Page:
What’s Ailing Our Oldies?

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  Last updated April 12, 2017 at 2:36 pm

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It’s common knowledge that, as we get older, we develop more health concerns but just what conditions affect our elderly has been investigated by a team from the School of Pharmacy and Medical Sciences, University of South Australia.


They found that dementia occurred in 48% of the population while 22.5% had depression and 28.8% had other mental health issues. Among the physical health problems 22.5% had circulatory problems, 14.2% had arthritis, 17.1% had mobility and associated problems, 8.6% had endocrine problems and 6.6% had disorders of the nervous system.


For this study, they analysed the data of 167,543 aged-care residents taken from the Aged Care Funding Instrument data to determine what conditions occurred in our aged population and how prevalent each condition is. Over two thirds of the cases (69.3%) were female and 58.2% were aged 85 years or older. More than four out of five (81.7%) were classified as ‘high care’.


The report also found that it was various combinations of these conditions that were the most common causes of deaths within the aged population.


The researchers noted that, in order to deliver good clinical care by aged care providers, a clearer picture of the most prevalent and burdensome conditions and causes of death was required. The results from this study show that key areas for targeting quality of care activities include a focus on residents with dementia, depression, arthritis and the geriatric syndromes of falls and incontinence. They also noted that unclassified conditions of pain significantly affects the aged population.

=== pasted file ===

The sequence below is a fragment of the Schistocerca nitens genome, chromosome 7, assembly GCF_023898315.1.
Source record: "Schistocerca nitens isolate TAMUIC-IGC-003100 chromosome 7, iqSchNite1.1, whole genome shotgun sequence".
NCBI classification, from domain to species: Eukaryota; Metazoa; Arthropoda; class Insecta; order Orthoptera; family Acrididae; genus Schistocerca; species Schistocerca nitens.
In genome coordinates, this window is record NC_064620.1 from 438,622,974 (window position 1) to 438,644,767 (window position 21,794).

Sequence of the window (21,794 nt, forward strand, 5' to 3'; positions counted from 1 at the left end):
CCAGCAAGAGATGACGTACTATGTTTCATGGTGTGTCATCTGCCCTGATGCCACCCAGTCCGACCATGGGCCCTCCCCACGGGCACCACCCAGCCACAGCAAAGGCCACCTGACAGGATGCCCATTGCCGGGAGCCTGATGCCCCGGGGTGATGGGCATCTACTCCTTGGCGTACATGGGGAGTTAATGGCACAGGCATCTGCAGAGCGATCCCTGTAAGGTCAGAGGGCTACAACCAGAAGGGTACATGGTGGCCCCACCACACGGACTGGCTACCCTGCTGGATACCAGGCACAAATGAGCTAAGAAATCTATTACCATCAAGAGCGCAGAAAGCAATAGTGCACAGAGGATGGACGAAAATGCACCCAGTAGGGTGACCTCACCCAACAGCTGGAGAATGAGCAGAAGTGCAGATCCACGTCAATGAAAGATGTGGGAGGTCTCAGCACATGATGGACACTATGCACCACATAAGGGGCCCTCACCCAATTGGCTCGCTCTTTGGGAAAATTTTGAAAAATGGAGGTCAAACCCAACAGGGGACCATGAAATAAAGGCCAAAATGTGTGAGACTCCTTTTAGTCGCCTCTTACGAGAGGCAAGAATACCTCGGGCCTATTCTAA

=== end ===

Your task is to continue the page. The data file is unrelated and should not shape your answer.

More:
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About the Author

Paul Willis
Paul is a respected leader in the science community with an impressive career in science. He has a background in vertebrate palaeontology, studying the fossils of crocodiles and other reptiles. He also has a long history as a science communicator, with a career spanning as Director of The Royal Institution of Australia, presenter and host for Australia’s Science Channel, working for the ABC on TV programs such as Catalyst and Quantum as well as radio and online. He’s written books and articles on dinosaurs, fossils and rocks and is finding new ways to engage the people of Australia with the science that underpins their world. Follow him on Twitter @fossilcrox.

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The Royal Institution of Australia is an independent charity, and the sister organisation of the prestigious Royal Institution of Great Britain, tasked with promoting public awareness and understanding of science.


The Royal Institution of Australia is passionate about building and connecting communities engaged with science, and as such works closely with scientific organisations, institutions, universities from Australia, and leaders to inspire the next generation of innovators and to create a lasting legacy for Australia.


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